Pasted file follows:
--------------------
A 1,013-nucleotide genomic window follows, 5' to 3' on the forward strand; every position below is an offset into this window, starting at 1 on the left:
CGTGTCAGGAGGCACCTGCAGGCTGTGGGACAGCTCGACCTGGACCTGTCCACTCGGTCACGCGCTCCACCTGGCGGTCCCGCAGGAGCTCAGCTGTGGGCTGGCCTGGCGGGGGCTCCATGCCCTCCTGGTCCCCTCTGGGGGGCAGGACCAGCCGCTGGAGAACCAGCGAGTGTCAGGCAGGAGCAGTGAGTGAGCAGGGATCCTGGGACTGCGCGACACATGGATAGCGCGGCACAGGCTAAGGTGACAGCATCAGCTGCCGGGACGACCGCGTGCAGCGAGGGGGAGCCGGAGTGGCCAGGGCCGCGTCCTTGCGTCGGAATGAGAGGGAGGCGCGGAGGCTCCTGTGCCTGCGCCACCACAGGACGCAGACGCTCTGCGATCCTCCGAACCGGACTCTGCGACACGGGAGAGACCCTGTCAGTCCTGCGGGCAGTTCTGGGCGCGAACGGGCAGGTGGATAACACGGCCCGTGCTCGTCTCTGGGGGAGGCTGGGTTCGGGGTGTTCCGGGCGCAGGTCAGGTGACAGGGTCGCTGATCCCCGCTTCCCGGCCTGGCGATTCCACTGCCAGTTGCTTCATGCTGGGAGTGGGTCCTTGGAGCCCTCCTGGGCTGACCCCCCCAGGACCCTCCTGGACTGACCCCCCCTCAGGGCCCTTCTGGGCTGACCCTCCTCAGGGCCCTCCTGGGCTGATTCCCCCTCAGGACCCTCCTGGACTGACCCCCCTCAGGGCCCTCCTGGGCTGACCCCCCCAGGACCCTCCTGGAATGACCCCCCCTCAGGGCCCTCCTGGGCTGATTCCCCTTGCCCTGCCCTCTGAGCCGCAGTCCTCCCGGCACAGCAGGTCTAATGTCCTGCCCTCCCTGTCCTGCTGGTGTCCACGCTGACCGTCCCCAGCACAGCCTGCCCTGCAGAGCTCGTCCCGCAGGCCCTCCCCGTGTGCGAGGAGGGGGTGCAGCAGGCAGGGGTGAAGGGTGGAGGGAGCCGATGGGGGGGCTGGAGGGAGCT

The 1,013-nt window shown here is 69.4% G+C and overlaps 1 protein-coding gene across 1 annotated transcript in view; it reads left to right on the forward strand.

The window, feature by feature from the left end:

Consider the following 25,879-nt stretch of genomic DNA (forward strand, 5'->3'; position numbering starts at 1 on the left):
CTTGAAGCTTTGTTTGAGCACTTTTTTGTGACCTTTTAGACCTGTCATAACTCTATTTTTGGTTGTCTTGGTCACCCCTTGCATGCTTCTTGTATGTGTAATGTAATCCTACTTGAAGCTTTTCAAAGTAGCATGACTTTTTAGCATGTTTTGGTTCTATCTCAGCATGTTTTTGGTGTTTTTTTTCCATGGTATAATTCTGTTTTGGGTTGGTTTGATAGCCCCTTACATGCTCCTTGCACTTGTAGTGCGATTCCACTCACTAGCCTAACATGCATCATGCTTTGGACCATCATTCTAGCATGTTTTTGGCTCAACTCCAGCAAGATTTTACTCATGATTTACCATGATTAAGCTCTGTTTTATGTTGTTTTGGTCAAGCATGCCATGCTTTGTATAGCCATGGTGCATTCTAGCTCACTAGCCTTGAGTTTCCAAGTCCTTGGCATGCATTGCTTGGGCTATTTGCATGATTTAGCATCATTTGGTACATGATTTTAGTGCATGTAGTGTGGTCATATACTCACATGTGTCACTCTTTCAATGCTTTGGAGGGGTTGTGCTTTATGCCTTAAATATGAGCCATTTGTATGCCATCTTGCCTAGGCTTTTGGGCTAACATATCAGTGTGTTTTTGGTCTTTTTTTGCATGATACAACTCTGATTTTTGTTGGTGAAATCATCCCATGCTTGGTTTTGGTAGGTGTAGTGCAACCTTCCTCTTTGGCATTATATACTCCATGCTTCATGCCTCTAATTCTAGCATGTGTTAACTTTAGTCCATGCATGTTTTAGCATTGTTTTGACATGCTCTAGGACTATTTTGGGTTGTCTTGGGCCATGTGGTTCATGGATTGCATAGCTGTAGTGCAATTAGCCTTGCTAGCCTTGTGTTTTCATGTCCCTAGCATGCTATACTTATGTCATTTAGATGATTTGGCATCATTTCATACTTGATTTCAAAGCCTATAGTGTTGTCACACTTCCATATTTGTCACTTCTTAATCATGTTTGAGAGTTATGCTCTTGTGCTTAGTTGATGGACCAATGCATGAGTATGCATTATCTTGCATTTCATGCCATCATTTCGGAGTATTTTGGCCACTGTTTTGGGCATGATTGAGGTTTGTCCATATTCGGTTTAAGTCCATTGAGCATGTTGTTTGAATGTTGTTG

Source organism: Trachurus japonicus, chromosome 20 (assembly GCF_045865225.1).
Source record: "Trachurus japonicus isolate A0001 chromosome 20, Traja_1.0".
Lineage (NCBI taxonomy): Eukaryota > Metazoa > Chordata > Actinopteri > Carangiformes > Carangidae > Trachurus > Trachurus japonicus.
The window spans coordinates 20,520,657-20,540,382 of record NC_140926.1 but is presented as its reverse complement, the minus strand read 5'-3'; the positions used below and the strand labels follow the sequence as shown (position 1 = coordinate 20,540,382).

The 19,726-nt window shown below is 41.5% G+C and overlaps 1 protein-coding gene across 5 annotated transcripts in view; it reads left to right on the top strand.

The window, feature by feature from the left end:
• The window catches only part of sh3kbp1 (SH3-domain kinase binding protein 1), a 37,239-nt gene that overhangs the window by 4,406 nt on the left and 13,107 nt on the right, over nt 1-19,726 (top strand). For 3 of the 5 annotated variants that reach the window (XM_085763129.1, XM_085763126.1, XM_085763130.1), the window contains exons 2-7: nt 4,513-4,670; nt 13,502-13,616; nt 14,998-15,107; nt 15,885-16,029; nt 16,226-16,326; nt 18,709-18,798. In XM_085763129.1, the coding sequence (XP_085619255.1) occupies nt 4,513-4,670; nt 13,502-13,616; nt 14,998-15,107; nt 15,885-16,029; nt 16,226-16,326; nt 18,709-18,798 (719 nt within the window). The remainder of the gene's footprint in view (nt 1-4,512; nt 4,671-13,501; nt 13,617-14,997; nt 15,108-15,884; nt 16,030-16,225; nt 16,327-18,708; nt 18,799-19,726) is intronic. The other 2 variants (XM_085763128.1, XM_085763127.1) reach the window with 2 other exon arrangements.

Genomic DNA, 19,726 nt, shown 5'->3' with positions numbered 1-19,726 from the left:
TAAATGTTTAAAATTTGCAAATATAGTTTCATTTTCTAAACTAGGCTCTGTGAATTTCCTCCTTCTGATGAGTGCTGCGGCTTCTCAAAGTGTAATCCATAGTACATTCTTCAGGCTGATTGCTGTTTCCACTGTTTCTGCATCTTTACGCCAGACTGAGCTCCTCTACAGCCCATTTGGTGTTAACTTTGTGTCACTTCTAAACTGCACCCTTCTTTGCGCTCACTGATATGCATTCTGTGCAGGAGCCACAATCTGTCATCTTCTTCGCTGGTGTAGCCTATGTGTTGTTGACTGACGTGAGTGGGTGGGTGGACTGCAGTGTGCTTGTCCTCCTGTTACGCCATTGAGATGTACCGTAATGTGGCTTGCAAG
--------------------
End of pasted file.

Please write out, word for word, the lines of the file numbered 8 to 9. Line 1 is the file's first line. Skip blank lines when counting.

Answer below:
Source record: "Trachurus japonicus isolate A0001 chromosome 20, Traja_1.0".
Lineage (NCBI taxonomy): Eukaryota > Metazoa > Chordata > Actinopteri > Carangiformes > Carangidae > Trachurus > Trachurus japonicus.